One of my favorite things to look at in the antique stores that we frequent is the antique tools. It’s not too often that I see something that I’ve never seen before but this past week I saw one twice. Actually, I only saw it once because the second time I saw one was actually the second time I had seen it, so that doesn’t count. What was the tool you may ask? First, let me describe it. I knew it had to be some kind of a shovel because it had a dish shaped blade about 12 to 14 inches in diameter on a handle. What threw me was that the handle had to be at least 12 feet long. I never found a pitch fork or grain shovel that fit my hands and I knew that this shovel fell into that same category. “How tall was the guy that used this shovel?”, I asked myself. I looked at the attached tag and saw that it was a telephone pole shovel. That explained the handle length and reminded me of something that happened when we lived in Minnesota back in the 70’s.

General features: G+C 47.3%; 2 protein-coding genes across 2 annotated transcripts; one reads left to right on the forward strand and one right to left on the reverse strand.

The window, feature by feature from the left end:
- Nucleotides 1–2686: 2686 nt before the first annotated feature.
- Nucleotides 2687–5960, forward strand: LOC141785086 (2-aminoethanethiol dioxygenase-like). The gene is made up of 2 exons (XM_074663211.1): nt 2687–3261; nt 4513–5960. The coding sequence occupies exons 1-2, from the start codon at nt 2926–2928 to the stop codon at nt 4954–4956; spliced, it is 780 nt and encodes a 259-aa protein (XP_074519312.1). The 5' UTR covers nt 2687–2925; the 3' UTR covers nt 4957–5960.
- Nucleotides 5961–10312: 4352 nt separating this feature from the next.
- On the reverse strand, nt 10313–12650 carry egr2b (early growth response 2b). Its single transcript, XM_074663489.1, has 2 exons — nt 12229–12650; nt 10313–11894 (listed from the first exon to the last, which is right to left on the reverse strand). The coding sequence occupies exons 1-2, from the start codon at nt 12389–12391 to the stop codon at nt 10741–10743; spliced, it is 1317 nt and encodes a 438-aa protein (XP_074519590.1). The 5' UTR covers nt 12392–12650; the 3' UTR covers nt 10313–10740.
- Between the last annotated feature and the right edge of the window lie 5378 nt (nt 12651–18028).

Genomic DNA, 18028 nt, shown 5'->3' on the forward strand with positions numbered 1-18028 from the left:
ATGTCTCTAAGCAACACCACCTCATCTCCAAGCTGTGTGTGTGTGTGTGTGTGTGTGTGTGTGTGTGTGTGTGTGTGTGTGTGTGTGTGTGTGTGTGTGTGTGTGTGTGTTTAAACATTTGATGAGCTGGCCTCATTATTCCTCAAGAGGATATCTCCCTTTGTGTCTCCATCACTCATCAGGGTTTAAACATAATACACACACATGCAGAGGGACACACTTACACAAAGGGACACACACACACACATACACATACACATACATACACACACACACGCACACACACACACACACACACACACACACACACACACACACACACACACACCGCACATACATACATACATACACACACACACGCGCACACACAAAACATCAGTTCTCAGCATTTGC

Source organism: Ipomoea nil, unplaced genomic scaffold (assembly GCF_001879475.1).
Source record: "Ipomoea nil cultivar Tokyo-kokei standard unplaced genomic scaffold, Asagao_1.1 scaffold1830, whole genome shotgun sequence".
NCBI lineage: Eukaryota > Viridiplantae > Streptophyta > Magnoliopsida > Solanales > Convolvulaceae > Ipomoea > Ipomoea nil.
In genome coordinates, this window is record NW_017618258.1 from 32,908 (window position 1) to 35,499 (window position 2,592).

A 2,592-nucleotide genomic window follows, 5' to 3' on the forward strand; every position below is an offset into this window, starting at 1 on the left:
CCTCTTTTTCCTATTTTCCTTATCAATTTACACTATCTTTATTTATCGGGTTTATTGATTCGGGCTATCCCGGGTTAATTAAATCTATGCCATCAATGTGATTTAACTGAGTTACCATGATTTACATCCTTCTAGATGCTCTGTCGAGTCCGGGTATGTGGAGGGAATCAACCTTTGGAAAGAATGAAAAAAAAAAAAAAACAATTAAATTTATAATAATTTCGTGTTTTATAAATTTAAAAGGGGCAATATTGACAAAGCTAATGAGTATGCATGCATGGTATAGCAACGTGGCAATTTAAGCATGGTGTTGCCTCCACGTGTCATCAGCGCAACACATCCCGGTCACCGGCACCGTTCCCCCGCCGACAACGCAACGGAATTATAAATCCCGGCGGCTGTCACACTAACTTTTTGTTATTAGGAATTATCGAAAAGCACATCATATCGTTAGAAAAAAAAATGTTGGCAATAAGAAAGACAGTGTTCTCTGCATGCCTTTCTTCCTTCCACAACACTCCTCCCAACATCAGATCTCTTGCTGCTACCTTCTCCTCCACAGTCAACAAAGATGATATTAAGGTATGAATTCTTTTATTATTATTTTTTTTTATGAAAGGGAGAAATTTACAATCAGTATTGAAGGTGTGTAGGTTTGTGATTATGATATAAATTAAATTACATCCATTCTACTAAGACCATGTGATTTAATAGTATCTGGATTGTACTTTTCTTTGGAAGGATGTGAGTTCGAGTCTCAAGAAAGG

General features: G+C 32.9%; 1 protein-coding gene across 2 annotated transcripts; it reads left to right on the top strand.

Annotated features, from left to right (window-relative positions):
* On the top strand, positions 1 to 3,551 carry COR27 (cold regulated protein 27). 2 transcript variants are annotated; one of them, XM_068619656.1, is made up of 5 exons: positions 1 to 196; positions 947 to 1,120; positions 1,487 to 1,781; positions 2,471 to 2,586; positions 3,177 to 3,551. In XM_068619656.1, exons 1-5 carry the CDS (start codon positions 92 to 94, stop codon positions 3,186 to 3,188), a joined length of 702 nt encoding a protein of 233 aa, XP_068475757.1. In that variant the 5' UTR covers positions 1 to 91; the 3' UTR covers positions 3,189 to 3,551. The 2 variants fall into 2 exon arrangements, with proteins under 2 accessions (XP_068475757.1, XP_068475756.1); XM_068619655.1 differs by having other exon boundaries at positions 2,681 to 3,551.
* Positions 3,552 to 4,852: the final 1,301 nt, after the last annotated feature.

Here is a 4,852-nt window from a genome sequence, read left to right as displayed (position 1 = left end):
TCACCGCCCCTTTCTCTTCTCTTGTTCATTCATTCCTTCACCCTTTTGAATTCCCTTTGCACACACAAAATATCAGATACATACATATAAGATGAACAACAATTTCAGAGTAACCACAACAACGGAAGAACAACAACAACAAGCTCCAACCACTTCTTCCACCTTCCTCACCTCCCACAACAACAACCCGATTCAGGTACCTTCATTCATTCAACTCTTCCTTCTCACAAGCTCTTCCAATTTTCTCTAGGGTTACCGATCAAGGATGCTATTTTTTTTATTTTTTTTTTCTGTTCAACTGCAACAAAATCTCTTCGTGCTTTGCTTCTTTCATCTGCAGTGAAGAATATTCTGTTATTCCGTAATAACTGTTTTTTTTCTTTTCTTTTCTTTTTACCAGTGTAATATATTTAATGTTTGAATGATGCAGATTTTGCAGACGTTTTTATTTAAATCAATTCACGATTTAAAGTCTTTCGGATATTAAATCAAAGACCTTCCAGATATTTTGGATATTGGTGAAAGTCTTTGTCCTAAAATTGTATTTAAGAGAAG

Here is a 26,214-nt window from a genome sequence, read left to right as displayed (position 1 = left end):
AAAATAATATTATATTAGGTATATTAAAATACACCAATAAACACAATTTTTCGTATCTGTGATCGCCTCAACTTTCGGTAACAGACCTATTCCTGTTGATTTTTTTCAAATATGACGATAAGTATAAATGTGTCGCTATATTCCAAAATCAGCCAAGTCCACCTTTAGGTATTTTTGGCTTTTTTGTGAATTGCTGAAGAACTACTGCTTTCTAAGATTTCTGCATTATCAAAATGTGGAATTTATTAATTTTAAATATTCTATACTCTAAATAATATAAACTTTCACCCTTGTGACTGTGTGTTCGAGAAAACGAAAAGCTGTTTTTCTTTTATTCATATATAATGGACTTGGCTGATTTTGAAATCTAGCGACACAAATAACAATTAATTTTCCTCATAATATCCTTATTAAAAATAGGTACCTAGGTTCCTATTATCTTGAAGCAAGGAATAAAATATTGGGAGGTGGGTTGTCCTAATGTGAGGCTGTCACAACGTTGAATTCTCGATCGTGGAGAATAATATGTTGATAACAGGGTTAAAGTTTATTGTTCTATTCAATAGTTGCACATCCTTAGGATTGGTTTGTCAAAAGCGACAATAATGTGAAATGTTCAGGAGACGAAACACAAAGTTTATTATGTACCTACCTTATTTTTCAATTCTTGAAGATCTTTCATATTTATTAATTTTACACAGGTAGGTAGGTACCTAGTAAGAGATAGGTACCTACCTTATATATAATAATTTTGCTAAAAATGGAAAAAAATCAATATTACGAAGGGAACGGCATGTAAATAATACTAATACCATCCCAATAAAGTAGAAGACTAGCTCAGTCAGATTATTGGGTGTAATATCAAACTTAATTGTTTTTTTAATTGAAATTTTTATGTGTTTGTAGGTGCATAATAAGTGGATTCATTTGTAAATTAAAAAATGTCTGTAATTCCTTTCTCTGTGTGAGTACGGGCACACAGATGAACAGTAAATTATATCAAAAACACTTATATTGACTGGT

There was a Minnesota phone company that was going to hire one team of telephone pole installers, and the boss had to choose between a team of two Norwegian guys and two Irish guys.
So the boss met with both teams and said: “Here’s what we’ll do. Each team will be installing poles out on the new road for a day. The team that installs the most poles gets the job”.
Both teams headed out.
At the end of the shift, Pat and Mike, the Irish guys, came back and the boss asked how many poles they had installed. They said that it was tough going, but they’d put in twelve.
Forty-five minutes later, Ole and Sven, the Norwegian guys came back in and they were totally exhausted. The boss asked, “Well, how many poles did you guys install?” Ole, the team leader, wiped his brow and sighed, “Sven and me, we got three in.”
The boss gasped, “Three? Those two Irish guys put in twelve!”
“Oh Yah,” said Ole, “but you should see how much dey left stickin outa da ground!”
Keep your fork